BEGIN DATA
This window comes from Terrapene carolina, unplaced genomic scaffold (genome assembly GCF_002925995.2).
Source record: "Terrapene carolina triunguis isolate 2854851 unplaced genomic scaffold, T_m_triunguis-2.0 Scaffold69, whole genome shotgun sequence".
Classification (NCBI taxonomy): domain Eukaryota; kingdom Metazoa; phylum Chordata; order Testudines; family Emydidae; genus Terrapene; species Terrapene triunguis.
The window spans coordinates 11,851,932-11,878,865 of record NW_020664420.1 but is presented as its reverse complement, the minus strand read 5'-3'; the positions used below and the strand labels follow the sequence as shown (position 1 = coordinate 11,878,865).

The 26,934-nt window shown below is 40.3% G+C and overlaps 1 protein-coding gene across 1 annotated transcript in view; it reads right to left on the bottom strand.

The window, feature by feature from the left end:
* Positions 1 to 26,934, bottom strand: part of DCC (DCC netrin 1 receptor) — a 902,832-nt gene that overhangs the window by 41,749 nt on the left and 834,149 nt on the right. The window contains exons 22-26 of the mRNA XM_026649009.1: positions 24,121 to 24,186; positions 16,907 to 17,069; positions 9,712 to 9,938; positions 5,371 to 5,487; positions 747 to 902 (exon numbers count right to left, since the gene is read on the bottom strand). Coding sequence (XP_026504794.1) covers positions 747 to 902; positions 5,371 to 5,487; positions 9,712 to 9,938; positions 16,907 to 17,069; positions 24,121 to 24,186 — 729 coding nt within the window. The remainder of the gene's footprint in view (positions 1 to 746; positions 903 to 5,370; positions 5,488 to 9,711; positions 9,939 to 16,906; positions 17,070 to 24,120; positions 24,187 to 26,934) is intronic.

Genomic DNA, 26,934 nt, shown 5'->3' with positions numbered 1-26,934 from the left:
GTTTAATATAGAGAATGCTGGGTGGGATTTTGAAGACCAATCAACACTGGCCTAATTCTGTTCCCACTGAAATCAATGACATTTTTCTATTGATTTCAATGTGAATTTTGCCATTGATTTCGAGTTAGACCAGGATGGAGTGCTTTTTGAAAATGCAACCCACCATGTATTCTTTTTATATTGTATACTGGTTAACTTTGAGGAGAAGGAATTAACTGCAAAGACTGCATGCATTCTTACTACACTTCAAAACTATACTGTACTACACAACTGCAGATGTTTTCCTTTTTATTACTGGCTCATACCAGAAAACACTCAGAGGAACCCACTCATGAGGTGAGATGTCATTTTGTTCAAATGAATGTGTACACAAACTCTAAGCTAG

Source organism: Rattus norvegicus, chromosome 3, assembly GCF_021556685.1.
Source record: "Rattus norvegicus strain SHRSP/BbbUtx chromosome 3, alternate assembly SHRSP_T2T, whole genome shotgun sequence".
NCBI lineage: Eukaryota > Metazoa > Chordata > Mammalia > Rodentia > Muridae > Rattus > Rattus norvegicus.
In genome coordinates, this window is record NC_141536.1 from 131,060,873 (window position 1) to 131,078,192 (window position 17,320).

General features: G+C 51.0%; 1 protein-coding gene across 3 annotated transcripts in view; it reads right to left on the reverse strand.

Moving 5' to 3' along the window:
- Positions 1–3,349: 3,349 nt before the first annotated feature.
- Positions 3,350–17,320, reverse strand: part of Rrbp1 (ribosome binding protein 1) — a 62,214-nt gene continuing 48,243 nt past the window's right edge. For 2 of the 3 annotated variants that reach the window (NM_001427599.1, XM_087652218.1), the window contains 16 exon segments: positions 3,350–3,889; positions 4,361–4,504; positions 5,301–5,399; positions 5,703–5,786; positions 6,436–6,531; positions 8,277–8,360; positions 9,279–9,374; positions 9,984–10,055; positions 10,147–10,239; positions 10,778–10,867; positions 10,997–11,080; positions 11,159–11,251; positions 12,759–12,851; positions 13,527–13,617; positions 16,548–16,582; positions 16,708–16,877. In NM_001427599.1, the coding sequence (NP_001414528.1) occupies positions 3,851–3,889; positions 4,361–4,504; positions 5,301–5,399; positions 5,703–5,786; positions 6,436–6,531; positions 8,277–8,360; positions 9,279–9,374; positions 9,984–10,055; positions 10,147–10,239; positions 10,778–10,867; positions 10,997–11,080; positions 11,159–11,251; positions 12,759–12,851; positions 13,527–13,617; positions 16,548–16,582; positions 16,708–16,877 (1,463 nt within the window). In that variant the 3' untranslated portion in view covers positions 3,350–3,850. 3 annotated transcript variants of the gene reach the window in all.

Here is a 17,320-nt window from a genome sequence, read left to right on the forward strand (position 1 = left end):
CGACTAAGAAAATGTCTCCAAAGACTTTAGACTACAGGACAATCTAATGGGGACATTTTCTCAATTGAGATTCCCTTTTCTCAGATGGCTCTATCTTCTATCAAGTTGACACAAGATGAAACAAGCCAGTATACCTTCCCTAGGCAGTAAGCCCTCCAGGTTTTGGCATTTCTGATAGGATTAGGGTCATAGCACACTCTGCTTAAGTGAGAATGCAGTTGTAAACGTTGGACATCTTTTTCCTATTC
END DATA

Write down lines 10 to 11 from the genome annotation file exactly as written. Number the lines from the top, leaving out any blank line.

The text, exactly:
Source organism: Rattus norvegicus, chromosome 3, assembly GCF_021556685.1.
Source record: "Rattus norvegicus strain SHRSP/BbbUtx chromosome 3, alternate assembly SHRSP_T2T, whole genome shotgun sequence".